Thanks to comedian Adam Sandler, many people know that the Jewish festival of lights lasts eight nights. However, there’s a bit of confusion among Jews and Gentiles alike as to how to spell the winter holiday.
Is it Chanukah? Hanukkah? Hannukah? It’s not easy to figure out how many n’s and k’s there are and if there’s a c before the h. Fortunately, or unfortunately, depending on how you look at it, there’s no definitive right answer.
Unlike Christmas, which has one spelling in the English language, Hanukkah’s story is a bit more complicated because it has to do with transliteration. A transliteration gives a person an idea of how a word in a foreign language is pronounced. It changes the letters of the word’s original alphabet into similar-sounding letters of a different language’s alphabet.
Written in Hebrew, the holiday is spelled, חנוכה. Pronounced with the eighth letter of the Hebrew alphabet, chet, a guttural, throaty sound similar to the “ch” in Johann Brach, according to Chabad. This led to the spelling of the holiday with a “ch” as Chanukah. However, the closest sounding letter in the English alphabet is “h,” which prompted the spelling of the holiday as “Hanukkah.”
As far as the number of n’s and k’s in the word, Rabbi Daniel Zemel of the Temple Micah in Washington, D.C. told NPR he has no idea why it would be spelled with two n’s.
“But the double K can have an explanation. Hebrew has two different ways of making the K sound,” he said.
There are two Hebrew letters that are similar, but one has a dot in it. He reasoned that people possibly spelled the word with two K’s to show that the letter is the one with the dot in it.
“That’s the only possible explanation I could have, which seems like it is some explanation,” Zemel
Merriam-Webster identifies Hanukkah as the primary spelling of the holiday and Chanukah as a secondary way of writing the holiday. Hanukkah is the most widely used spelling choice, although TIME pointed out that Chanukah is a favorite of traditionalists and five years ago, it was the favorite spelling choice. Other spellings identified by the Oxford Dictionaries were:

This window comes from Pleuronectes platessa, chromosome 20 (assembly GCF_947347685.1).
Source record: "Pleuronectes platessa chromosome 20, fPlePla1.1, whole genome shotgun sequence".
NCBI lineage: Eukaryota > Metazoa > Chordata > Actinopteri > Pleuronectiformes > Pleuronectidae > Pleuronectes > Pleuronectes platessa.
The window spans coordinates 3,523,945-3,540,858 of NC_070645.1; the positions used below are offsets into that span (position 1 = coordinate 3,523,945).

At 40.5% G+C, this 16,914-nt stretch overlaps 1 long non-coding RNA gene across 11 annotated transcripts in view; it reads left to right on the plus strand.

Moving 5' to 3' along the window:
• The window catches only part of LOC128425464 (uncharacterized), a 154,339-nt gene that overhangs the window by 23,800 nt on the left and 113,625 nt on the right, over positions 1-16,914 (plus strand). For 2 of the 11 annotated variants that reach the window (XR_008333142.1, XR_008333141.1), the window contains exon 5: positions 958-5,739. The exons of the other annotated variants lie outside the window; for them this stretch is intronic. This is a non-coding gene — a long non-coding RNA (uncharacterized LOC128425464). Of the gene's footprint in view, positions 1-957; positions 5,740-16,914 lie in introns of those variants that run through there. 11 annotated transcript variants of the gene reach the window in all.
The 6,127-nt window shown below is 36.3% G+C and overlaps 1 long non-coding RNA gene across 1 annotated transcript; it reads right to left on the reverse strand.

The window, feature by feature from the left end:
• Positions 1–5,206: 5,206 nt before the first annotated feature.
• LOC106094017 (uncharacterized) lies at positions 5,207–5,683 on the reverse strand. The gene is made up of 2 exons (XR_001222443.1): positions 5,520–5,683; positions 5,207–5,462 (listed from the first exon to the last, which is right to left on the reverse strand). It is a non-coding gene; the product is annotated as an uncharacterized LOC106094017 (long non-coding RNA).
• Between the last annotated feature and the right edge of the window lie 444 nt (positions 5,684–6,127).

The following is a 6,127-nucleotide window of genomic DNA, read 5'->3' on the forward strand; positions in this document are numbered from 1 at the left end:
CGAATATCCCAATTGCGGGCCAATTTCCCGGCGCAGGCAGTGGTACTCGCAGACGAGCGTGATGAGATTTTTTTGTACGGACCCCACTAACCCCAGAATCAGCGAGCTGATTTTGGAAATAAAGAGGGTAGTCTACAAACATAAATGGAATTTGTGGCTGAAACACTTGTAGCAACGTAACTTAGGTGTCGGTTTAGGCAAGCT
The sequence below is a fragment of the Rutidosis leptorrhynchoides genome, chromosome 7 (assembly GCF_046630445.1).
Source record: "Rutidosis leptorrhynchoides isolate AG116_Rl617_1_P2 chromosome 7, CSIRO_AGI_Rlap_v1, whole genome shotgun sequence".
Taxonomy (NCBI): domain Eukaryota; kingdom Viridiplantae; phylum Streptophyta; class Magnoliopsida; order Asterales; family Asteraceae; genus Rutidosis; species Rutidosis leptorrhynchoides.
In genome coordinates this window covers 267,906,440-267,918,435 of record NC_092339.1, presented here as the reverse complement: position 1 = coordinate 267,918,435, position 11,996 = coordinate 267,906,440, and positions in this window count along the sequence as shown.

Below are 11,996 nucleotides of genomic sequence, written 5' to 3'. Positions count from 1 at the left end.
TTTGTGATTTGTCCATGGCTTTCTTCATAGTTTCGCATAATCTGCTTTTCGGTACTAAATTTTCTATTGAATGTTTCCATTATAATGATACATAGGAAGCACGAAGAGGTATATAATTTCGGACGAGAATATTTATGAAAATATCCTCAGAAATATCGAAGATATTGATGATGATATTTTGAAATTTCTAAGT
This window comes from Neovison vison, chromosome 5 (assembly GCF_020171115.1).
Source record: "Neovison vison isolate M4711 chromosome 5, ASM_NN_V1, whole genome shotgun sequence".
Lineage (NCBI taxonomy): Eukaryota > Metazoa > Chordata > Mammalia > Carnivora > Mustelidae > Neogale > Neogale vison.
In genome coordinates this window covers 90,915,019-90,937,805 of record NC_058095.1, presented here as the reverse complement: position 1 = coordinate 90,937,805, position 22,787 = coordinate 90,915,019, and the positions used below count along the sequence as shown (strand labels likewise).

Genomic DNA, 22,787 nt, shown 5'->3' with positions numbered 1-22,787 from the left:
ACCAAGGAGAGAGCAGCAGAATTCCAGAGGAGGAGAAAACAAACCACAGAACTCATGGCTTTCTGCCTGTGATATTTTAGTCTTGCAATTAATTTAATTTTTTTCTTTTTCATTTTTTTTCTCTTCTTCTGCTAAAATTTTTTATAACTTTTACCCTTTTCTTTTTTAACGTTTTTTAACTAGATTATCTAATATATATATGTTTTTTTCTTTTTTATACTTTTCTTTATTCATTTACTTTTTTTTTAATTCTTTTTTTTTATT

Zemel told NPR that to be safe, he spells it in Hebrew. In 2005, his temple had a meeting to decide how they would spell the holiday on flyers and marketing materials in an effort to keep it uniform. They decided to spell it Chanukkah, which NPR host Robert Siegel found was the fourth most popular spelling on Google in 2005.
Hanukkah, also called the festival of lights, begins on Sunday evening and ends on Monday, December 10. It marks an event that occurred around 168 B.C. After Antiochus IV Epiphanes’s outlawed the Jewish religion, his soldiers marched into Jerusalem and destroyed the Second Temple. Following the desecration of the temple, Judah Maccabee led a revolt and successfully drove the Syrians out of Jerusalem. He called for the temple to be rebuilt and the menorah to be lit.
However, there was only enough oil that hadn’t been tainted to light the menorah for one night. They lit the menorah anyway and it miraculously burned for eight nights, giving them enough time to find more oil.
To honor what happened at that time, each year, followers of the Jewish religion light their menorah for eight nights, burning candles from left to right, although they’re placed right to left.
Hanukkah means “dedication” and is pronounced Ha· nuk· kah, according to Merriam-Webster, no matter how you spell it. Whether you’re Chanukah, Hanukkah, or any other variation of the holiday, burning the candles for eight nights serves as a reminder of the miracles God performs.